And the event grids that are due at the end of this week are insane. There’s a grid that’s due tomorrow and another one on Friday. Filling out a grid actually takes time, thought, and a level of planning that I just don’t have at the moment. I know everyone has their own scheduling needs to meet, but surely, the publicity departments can wait until January 3rd to get a grid. By forcing a tight deadline on something when most stores are too busy during the workday to deal with it thoughtfully seems insane and ultimately hurtful to all involved.
So, publishers, please reconsider the timing on these things for next year and send us grid requests and boxes of galleys when they’ll be received with open arms and joy and not with a shaking head.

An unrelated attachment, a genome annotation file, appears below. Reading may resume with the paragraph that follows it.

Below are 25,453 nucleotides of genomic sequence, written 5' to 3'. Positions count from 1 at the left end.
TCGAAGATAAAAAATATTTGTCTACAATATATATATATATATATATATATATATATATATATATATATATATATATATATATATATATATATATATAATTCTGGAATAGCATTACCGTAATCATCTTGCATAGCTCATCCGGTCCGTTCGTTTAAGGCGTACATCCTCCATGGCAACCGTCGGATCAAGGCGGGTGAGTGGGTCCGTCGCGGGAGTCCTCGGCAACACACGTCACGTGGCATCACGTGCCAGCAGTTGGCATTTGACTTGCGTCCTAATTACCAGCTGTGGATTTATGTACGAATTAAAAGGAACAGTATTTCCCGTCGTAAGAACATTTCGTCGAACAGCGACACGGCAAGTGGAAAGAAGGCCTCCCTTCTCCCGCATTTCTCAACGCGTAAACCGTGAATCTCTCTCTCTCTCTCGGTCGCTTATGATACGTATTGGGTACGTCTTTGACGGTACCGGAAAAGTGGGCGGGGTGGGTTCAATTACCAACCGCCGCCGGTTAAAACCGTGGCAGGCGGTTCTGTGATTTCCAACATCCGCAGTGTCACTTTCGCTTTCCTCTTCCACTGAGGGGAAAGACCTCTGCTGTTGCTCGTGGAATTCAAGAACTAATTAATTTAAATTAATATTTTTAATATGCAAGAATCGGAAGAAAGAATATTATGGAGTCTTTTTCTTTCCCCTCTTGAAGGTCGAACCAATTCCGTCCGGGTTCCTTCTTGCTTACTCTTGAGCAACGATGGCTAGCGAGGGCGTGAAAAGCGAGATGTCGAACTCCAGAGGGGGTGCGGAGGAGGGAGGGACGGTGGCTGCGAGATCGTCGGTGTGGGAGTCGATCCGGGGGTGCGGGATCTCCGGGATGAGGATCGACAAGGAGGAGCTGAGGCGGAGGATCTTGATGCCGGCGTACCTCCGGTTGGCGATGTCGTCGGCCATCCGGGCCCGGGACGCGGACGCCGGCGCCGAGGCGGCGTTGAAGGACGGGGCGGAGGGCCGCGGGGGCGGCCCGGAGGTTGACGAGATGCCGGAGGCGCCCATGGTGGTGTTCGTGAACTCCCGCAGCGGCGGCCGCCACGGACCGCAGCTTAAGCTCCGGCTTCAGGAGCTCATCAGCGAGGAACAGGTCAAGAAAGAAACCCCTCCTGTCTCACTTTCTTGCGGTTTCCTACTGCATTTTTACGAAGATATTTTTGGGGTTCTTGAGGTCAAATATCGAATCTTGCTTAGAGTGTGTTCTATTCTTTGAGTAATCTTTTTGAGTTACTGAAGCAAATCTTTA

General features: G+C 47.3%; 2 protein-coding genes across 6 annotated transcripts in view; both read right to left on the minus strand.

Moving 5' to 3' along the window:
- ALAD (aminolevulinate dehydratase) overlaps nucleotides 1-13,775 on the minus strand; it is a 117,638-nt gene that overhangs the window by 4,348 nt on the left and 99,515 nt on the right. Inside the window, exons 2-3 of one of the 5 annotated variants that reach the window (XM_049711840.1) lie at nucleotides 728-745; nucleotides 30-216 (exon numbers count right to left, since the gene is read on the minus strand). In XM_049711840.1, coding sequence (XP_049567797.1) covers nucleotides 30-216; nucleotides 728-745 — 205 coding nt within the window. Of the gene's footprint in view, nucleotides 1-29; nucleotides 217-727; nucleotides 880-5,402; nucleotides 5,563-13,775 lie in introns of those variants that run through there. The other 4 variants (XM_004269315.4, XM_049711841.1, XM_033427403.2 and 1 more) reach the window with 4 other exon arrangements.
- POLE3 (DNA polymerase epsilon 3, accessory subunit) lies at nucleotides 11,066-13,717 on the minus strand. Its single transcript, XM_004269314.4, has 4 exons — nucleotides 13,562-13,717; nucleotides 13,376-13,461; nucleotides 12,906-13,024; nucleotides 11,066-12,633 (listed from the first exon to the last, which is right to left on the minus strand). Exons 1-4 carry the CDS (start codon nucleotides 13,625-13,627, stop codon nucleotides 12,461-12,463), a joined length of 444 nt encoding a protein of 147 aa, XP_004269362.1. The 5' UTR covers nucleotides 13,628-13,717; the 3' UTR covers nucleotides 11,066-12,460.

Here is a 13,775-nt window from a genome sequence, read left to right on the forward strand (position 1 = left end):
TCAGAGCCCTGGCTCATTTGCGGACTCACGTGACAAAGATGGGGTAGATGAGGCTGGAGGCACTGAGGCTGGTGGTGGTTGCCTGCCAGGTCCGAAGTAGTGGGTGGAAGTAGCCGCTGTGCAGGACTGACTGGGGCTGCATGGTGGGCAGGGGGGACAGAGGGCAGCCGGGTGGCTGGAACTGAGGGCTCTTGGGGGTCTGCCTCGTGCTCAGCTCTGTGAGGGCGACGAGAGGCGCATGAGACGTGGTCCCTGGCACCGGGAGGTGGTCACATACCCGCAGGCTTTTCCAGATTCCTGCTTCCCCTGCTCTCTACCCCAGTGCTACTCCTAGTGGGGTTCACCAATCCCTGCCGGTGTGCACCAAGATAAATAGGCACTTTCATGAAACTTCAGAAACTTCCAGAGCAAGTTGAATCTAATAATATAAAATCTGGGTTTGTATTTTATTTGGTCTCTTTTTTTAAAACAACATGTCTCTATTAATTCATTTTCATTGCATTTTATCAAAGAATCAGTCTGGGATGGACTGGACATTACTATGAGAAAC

Hatbox Holiday

Elizabeth Bluemle - December 1, 2014

hatbox 4
The weekend after Thanksgiving is bustling and festive at the bookstore. We can feel the holiday shift into high gear in earnest, people coming in with long lists, poring over our newsletter searching for the perfect book for each of their seven grandchildren, spending 20 minutes at the spinner that holds quirky stocking stuffers. We trade book and gift recommendations and funny Thanksgiving anecdotes with our customers.
>On Friday, one of our favorite longtime regulars, Gail F., came in to get a couple of books for her grandchildren. I couldn’t resist showing her some new handsome wooden postcards that had just come in. One at the top of the rack caught her eye, a card with two crossed keys and the legend, “Home is where the story begins.” She reached up. “That one,” she said, tapping the card. “I should send that to my grandson in California.” She tapped it again softly. “That’s perfect for our family.”